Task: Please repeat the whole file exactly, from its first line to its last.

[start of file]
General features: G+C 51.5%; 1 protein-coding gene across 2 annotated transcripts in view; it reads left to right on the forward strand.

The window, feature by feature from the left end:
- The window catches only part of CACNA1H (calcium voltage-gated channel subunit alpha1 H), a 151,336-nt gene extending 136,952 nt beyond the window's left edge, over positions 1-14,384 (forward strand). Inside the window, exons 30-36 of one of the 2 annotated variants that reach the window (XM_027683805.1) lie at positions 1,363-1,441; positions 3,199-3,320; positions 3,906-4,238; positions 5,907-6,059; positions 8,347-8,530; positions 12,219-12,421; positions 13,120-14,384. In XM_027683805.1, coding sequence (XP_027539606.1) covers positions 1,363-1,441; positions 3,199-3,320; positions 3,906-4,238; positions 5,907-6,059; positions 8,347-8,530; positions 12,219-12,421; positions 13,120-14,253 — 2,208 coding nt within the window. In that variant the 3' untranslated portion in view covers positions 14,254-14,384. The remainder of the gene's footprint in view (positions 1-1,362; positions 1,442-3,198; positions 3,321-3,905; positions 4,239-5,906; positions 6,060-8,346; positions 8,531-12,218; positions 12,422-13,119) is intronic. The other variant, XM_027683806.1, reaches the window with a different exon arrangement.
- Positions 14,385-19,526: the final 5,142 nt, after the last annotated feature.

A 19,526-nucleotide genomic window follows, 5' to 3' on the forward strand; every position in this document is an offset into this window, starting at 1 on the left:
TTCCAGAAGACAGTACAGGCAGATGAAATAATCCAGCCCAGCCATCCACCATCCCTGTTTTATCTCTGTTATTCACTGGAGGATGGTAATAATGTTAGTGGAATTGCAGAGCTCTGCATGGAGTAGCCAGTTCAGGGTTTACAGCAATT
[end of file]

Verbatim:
General features: G+C 51.5%; 1 protein-coding gene across 2 annotated transcripts in view; it reads left to right on the forward strand.

The window, feature by feature from the left end:
- The window catches only part of CACNA1H (calcium voltage-gated channel subunit alpha1 H), a 151,336-nt gene extending 136,952 nt beyond the window's left edge, over positions 1-14,384 (forward strand). Inside the window, exons 30-36 of one of the 2 annotated variants that reach the window (XM_027683805.1) lie at positions 1,363-1,441; positions 3,199-3,320; positions 3,906-4,238; positions 5,907-6,059; positions 8,347-8,530; positions 12,219-12,421; positions 13,120-14,384. In XM_027683805.1, coding sequence (XP_027539606.1) covers positions 1,363-1,441; positions 3,199-3,320; positions 3,906-4,238; positions 5,907-6,059; positions 8,347-8,530; positions 12,219-12,421; positions 13,120-14,253 — 2,208 coding nt within the window. In that variant the 3' untranslated portion in view covers positions 14,254-14,384. The remainder of the gene's footprint in view (positions 1-1,362; positions 1,442-3,198; positions 3,321-3,905; positions 4,239-5,906; positions 6,060-8,346; positions 8,531-12,218; positions 12,422-13,119) is intronic. The other variant, XM_027683806.1, reaches the window with a different exon arrangement.
- Positions 14,385-19,526: the final 5,142 nt, after the last annotated feature.

A 19,526-nucleotide genomic window follows, 5' to 3' on the forward strand; every position in this document is an offset into this window, starting at 1 on the left:
TTCCAGAAGACAGTACAGGCAGATGAAATAATCCAGCCCAGCCATCCACCATCCCTGTTTTATCTCTGTTATTCACTGGAGGATGGTAATAATGTTAGTGGAATTGCAGAGCTCTGCATGGAGTAGCCAGTTCAGGGTTTACAGCAATT